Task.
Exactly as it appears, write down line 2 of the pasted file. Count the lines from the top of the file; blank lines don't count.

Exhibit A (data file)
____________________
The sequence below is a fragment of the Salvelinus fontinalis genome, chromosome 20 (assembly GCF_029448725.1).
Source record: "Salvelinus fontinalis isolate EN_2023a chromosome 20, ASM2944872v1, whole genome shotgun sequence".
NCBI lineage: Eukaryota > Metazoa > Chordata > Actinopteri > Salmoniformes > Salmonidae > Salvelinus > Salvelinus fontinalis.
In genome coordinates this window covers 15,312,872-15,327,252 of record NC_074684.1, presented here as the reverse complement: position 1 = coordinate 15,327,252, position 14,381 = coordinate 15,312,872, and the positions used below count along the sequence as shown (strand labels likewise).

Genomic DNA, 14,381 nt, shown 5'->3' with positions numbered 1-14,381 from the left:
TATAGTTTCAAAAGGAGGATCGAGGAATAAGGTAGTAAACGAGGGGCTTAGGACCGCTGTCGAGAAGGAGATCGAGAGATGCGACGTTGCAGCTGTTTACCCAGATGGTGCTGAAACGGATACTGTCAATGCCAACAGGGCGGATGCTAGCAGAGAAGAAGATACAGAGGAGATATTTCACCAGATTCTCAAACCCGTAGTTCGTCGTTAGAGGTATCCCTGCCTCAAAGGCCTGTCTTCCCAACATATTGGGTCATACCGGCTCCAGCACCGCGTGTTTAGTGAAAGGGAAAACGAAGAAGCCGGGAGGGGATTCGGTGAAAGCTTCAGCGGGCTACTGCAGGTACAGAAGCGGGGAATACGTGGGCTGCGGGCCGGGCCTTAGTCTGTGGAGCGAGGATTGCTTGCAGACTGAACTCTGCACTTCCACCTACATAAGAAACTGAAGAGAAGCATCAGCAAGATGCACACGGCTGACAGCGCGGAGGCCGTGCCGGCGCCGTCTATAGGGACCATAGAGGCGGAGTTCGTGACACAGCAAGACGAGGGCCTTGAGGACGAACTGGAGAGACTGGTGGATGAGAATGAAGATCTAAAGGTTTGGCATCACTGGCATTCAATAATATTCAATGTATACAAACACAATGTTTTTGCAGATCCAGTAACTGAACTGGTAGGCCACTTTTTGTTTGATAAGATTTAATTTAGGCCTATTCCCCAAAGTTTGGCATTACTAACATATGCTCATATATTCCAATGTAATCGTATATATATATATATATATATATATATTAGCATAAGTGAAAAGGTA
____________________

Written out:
Source record: "Salvelinus fontinalis isolate EN_2023a chromosome 20, ASM2944872v1, whole genome shotgun sequence".